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1.
Cell Rep ; 37(13): 110169, 2021 12 28.
Article in English | MEDLINE | ID: covidwho-1616407

ABSTRACT

The importance of pre-existing immune responses to seasonal endemic coronaviruses (HCoVs) for the susceptibility to SARS-CoV-2 infection and the course of COVID-19 is the subject of an ongoing scientific debate. Recent studies postulate that immune responses to previous HCoV infections can either have a slightly protective or no effect on SARS-CoV-2 pathogenesis and, consequently, be neglected for COVID-19 risk stratification. Challenging this notion, we provide evidence that pre-existing, anti-nucleocapsid antibodies against endemic α-coronaviruses and S2 domain-specific anti-spike antibodies against ß-coronavirus HCoV-OC43 are elevated in patients with COVID-19 compared to pre-pandemic donors. This finding is particularly pronounced in males and in critically ill patients. Longitudinal evaluation reveals that antibody cross-reactivity or polyclonal stimulation by SARS-CoV-2 infection are unlikely to be confounders. Thus, specific pre-existing immunity to seasonal coronaviruses may increase susceptibility to SARS-CoV-2 and predispose individuals to an adverse COVID-19 outcome, guiding risk management and supporting the development of universal coronavirus vaccines.


Subject(s)
COVID-19/immunology , Coronavirus/immunology , SARS-CoV-2/immunology , Adult , Antibodies/immunology , Antibodies, Viral/immunology , COVID-19/etiology , Coronavirus Infections/immunology , Coronavirus OC43, Human/immunology , Coronavirus OC43, Human/pathogenicity , Cross Reactions/immunology , Female , Germany , Humans , Immunity, Humoral/immunology , Immunoglobulin G/immunology , Longitudinal Studies , Male , Middle Aged , Pandemics , SARS-CoV-2/pathogenicity , Seasons , Severity of Illness Index , Spike Glycoprotein, Coronavirus/immunology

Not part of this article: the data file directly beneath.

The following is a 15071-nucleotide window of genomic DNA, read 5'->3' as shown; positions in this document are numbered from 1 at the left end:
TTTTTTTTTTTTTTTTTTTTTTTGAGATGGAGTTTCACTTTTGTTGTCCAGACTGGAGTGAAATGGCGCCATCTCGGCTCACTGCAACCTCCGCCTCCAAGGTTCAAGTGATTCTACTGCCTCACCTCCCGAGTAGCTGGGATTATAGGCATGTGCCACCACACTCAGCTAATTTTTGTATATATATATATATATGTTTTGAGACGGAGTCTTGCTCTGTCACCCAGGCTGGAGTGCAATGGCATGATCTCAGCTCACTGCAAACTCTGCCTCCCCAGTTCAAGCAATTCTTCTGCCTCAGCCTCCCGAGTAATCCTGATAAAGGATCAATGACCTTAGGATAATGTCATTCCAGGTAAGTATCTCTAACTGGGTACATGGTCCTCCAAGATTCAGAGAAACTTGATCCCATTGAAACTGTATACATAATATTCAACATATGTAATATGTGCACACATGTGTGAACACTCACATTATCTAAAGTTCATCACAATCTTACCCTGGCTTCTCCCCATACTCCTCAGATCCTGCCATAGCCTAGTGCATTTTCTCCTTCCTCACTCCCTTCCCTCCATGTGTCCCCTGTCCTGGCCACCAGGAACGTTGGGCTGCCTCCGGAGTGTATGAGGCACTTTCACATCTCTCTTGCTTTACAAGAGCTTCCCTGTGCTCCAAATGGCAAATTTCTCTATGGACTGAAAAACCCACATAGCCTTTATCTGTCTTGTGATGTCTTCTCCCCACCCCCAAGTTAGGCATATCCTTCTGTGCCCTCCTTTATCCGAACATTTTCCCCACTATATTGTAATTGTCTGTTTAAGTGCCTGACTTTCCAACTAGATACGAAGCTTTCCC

2.
Cell Rep ; 37(13): 110167, 2021 12 28.
Article in English | MEDLINE | ID: covidwho-1596401

ABSTRACT

Cross-reactivity and direct killing of target cells remain underexplored for severe acute respiratory syndrome coronavirus-2 (SARS-CoV-2)-specific CD8+ T cells. Isolation of T cell receptors (TCRs) and overexpression in allogeneic cells allows for extensive T cell reactivity profiling. We identify SARS-CoV-2 RNA-dependent RNA polymerase (RdRp/NSP12) as highly conserved, likely due to its critical role in the virus life cycle. We perform single-cell TCRαß sequencing in human leukocyte antigen (HLA)-A∗02:01-restricted, RdRp-specific T cells from SARS-CoV-2-unexposed individuals. Human T cells expressing these TCRαß constructs kill target cell lines engineered to express full-length RdRp. Three TCR constructs recognize homologous epitopes from common cold coronaviruses, indicating CD8+ T cells can recognize evolutionarily diverse coronaviruses. Analysis of individual TCR clones may help define vaccine epitopes that can induce long-term immunity against SARS-CoV-2 and other coronaviruses.


Subject(s)
Coronavirus RNA-Dependent RNA Polymerase/immunology , HLA-A2 Antigen/immunology , SARS-CoV-2/immunology , CD8-Positive T-Lymphocytes/immunology , COVID-19/immunology , COVID-19/therapy , Cell Culture Techniques , Cross Reactions/immunology , Epitopes, T-Lymphocyte/immunology , HLA-A Antigens/immunology , HLA-A2 Antigen/genetics , Humans , Immunodominant Epitopes/immunology , Leukocytes, Mononuclear/immunology , Leukocytes, Mononuclear/metabolism , Leukocytes, Mononuclear/virology , RNA, Viral/genetics , Receptors, Antigen, T-Cell/immunology , Receptors, Antigen, T-Cell, alpha-beta/genetics , Receptors, Antigen, T-Cell, alpha-beta/immunology , SARS-CoV-2/pathogenicity , Spike Glycoprotein, Coronavirus/immunology